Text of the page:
Capability - How to calculate Capability Indices for Non-normal Distributions



:bigwave: Thanks god i found this site
Here are my questions: are there any stats genius out there tell me how to calculate capability indices for non-normal distribution? such as best fit Jonhson for for Pp and Ppk . what is a ordinate .99865 and ordinater .00135 ( where do i find this value what book etc..) can it be manual calculated?
it would be more helpful beside johnson dist. what are the other method to calculate process capabily for non-normal (manually)
One more thing if the process is not follow the normal distribution Cp and Cpk can't be use right? is it the same with if the control chart is running like a yo-yo Cp and Cpk indices can't be use right?
thank you for your help
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Rick Goodson

Welcome to the Cove.

First, I am not sure there are any statistical geniuses here, but I think we can help nevertheless. Unfortunately your questions tend to run on a bit. Could you give us some additional background. What type of process are you running and how have you determined it is non-normal? You also mention a control chart that is running like a "yo-yo". What type of chart is it; X-bar, R, s, Individual X? Charts can look like a "yo-yo" for many reasons; wrong scale, bimodel process, mixed samples from two universes, etc. Describe the process for us and we will try to help.


we are in a automotive industry for GM
The chart that we are using is Xbar and R chart. The reason I said it's not-normal is that it's bimodal on the histogram, and the ±3 Standard deviation is greater than the specification limits and the we still have the Cpk of 2.156 If we assume the data is a normal distribution. By the look of that I don't think the data is normal so assume it normal may mislead the true capability. our SPC software give us the option to choose normal or Johnson curve if the data is not normal. I really don't know much about the Johnson curve, I have the formula but i don't know how to apply it to the data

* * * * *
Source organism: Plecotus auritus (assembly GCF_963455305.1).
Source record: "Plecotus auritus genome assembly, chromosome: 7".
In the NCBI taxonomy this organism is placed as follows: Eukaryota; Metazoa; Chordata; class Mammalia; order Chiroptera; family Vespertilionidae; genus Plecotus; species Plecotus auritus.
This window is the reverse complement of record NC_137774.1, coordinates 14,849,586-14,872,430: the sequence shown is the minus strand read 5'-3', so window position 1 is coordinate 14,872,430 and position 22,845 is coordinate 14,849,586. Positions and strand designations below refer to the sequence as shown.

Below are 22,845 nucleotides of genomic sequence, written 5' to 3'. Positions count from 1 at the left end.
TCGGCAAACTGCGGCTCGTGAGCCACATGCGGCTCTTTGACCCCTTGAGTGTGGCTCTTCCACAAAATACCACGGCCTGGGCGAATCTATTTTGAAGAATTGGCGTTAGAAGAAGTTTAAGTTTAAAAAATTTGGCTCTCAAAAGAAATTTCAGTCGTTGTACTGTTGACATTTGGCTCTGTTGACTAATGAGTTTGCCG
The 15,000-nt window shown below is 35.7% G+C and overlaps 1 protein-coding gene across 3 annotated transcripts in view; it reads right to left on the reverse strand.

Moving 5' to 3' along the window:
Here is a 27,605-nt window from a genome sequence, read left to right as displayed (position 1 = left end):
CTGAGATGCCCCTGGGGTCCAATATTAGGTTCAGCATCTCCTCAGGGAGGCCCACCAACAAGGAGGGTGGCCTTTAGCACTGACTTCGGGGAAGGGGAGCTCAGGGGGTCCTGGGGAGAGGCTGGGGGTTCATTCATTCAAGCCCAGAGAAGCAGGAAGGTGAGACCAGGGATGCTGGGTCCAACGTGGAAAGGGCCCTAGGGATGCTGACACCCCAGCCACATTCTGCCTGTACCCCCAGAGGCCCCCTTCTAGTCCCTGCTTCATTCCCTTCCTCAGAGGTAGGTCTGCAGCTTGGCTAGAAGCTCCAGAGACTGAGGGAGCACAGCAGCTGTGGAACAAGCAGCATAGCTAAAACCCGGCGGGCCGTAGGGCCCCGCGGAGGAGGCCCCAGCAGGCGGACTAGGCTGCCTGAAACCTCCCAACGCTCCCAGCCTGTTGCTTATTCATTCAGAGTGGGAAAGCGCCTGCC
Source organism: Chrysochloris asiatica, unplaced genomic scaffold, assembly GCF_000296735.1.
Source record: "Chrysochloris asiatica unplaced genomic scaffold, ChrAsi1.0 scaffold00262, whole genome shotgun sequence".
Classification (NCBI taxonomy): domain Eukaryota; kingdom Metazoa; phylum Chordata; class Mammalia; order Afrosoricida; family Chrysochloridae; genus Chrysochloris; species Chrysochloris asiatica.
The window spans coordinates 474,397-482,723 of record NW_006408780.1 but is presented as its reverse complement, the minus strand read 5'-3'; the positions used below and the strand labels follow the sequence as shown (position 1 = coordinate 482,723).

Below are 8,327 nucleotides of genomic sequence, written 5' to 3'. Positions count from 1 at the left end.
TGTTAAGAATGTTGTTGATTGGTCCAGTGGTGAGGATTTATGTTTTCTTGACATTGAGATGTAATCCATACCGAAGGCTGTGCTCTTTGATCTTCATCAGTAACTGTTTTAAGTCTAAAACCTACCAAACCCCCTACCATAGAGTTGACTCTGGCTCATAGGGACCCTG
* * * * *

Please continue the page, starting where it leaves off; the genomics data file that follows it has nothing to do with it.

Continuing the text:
Thanks for your help

Atul Khandekar


One more question. Have you tried to investigate why the data is bimodal?



lisaptran, you said

"The reason I said it's not-normal is that it's bimodal on the histogram"

BiModality in histogram charts could be because of wrong number of frequency bars, it's not a test for normality.

and also

" the ±3 Standard deviation is greater than the specification limits and the we still have the Cpk of 2.156"

Strange, I am curious about it, I tink, it's not posible for Cpk to be greater than 1 with the 3 Standard deviation greater than the spec limits.

There are still, non parametric Cp and Cpk using the percentile of your data and transformation methods for data (like box-cox, my favorite), but I tink your explanation looks a bit strange.

The yoyo behabiur on a SPC chart is mostly because of different process conditions/specs or raw material.

Could you supply us a set of your data?



There was a big different per operator when shift change. However if i know that was the cause what should I do with the data for the mean time? i know operator need to re-train or something like that but what can we do with the data?
thanks for your response

Atul Khandekar

This seems to be an MSA problem. As you said, operator training would help reduce the problem in future. Also, you could investigate what happens at 'shift change' .

As for the past data, I am not sure what you can do with the data that is obviously erroneous. Can you classify the data operatorwise?


oh so Non-normal analysis is only apply for unilateral spec. i thought it also work for bilateral if the data on histogram look crazy. in my case i believe we can segregate per operator but the problem was not enough data for analysis if segregate per shift. That was why I combine all shifts. By the way what is Johnson curve and when do we use it?
thank you

Dave Strouse

Get a grip on the process first!

For Johnson curve info try this link -


Your data are not under control. You have a mixture distriibution.
Fix it before you proceed. :bonk:

One of my heroes Dr. Don Wheeler asks in one of his books Understanding Statistical Process Control.

"What can be said about Unstable Processes?"
Answer - Not much!

Get that book and read it, please. Especially the part on capability confusion.

In one post you said that your three sigma spread exceeded the specs, but you had a Cpk of over 2!

Either you arer not calculating correctly or you are "hosing" us as the immortal McKenzie brothers say up there.

Are you hosing us, EH!:vfunny:

(close enough to the Great Northern Country to love it!)
and it's sunny today :cool:


Dave Str..
Don't vfunny: :vfunny:
I guess you are confusing about Cpk and Ppk... Cpk calculate base on the Rbar/d2 ( this is sigma hat and Ppk is calculate base on the standard deviation (S) in manufacturing process we only use Cpk... why? i dont' have to tell you that...
The reason why Cpk is good and standard deviation is still exceed the Spec is the mean±3S has nothing to do with the Cpk calculation.
bonk: :bonk: :bonk:
Here is something for you to do
Spec limt is 22.04/22.00 mm
Standard deviation is .009 mm ( this is on the histogram) but has nothing to do with the Cpk calculation
sigma hat .003 for Cpk calculation
Mean 22.018

are you :confused: now?
I guess you are not in a real manufacturing world of SPC here is the source AIAG SPC manual :biglaugh:
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